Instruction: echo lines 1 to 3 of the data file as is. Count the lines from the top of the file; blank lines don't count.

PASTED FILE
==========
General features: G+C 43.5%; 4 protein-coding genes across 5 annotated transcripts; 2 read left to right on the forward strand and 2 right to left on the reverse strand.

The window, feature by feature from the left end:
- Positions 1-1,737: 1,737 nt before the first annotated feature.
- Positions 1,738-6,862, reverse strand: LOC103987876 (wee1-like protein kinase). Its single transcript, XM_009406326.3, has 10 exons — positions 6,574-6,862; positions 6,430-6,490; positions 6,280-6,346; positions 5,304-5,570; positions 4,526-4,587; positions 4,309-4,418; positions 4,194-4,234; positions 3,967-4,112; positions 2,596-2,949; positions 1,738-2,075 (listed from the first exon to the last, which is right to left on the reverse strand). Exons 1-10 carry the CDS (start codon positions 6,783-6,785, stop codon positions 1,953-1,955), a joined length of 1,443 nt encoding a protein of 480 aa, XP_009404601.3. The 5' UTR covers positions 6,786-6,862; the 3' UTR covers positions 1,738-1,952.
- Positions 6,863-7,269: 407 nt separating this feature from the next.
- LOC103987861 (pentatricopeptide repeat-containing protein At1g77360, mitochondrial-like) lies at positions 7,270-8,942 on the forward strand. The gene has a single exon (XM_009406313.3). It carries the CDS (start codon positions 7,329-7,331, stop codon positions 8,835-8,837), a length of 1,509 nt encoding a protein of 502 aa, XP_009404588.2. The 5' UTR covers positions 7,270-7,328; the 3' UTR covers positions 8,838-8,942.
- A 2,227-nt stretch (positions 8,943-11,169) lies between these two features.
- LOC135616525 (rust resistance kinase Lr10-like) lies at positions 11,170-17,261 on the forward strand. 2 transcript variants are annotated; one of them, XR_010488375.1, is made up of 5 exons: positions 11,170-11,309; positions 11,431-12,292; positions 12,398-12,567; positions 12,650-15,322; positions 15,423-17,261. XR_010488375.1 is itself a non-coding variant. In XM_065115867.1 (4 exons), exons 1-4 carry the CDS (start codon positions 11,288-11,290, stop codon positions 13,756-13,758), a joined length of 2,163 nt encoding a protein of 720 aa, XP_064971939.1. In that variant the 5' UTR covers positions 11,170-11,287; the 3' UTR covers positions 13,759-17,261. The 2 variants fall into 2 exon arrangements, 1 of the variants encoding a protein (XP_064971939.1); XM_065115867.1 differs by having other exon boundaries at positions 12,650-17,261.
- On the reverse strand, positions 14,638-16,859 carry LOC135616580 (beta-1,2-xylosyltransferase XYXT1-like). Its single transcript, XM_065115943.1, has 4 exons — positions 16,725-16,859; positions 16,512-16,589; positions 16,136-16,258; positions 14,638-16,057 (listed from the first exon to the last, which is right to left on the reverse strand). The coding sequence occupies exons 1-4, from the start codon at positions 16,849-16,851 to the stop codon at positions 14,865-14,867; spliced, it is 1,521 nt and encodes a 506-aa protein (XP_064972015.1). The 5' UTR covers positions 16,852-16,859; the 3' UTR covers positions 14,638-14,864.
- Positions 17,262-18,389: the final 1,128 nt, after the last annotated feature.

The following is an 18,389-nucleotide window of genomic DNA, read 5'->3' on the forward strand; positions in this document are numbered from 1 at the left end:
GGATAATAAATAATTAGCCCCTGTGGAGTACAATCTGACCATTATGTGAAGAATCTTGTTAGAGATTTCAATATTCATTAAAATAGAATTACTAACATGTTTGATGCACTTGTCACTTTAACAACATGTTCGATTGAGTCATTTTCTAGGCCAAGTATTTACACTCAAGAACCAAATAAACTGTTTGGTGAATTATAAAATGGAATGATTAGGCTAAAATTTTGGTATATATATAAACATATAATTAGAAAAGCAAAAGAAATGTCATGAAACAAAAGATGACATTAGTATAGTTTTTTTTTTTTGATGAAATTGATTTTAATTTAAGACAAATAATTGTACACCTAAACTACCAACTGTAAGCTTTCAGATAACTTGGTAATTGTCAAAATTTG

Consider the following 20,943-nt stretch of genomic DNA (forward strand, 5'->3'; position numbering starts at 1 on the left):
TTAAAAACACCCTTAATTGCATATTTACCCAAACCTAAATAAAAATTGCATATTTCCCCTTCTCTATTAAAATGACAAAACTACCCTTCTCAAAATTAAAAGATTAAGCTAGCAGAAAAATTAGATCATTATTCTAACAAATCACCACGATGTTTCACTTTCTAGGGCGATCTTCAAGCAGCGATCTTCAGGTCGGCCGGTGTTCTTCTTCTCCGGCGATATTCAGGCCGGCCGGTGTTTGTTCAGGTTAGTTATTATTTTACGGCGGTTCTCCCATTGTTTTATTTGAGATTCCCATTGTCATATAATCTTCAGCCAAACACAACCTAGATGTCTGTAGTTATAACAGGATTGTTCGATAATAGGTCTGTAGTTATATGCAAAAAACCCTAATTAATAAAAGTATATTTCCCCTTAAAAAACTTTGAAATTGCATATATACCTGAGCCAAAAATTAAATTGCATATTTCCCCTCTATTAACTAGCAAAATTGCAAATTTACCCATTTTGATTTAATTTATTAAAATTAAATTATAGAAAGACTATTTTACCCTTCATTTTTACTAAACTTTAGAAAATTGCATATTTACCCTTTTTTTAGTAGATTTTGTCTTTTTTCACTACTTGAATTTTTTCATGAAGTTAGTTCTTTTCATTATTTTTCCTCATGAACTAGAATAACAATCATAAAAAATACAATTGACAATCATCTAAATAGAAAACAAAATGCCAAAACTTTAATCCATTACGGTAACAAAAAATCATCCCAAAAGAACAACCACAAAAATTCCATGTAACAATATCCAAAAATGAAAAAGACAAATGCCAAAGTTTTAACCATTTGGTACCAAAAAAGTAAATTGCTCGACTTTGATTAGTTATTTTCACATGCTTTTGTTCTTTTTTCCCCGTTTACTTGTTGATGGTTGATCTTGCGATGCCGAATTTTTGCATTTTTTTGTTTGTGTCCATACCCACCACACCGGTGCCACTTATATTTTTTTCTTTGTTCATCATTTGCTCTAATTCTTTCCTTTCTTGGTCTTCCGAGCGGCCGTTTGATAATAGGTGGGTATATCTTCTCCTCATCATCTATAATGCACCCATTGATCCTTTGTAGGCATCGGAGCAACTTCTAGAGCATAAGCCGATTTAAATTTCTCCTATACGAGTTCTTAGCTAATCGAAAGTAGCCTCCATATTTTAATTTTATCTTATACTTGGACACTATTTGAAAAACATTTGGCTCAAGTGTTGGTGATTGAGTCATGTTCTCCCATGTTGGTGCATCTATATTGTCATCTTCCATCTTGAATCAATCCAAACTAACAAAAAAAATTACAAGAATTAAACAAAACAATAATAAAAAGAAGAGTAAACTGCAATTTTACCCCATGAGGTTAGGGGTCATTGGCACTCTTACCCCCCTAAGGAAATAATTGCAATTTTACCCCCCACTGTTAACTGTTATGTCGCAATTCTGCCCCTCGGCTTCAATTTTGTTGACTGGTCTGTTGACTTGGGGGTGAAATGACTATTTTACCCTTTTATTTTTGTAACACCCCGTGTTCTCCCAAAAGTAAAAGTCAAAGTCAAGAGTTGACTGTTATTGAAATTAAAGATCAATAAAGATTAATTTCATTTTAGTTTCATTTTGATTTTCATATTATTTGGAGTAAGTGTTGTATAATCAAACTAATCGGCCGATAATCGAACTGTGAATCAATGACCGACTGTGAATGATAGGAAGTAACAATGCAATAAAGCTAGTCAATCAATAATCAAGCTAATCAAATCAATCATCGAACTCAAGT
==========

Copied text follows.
General features: G+C 43.5%; 4 protein-coding genes across 5 annotated transcripts; 2 read left to right on the forward strand and 2 right to left on the reverse strand.

The window, feature by feature from the left end:
- Positions 1-1,737: 1,737 nt before the first annotated feature.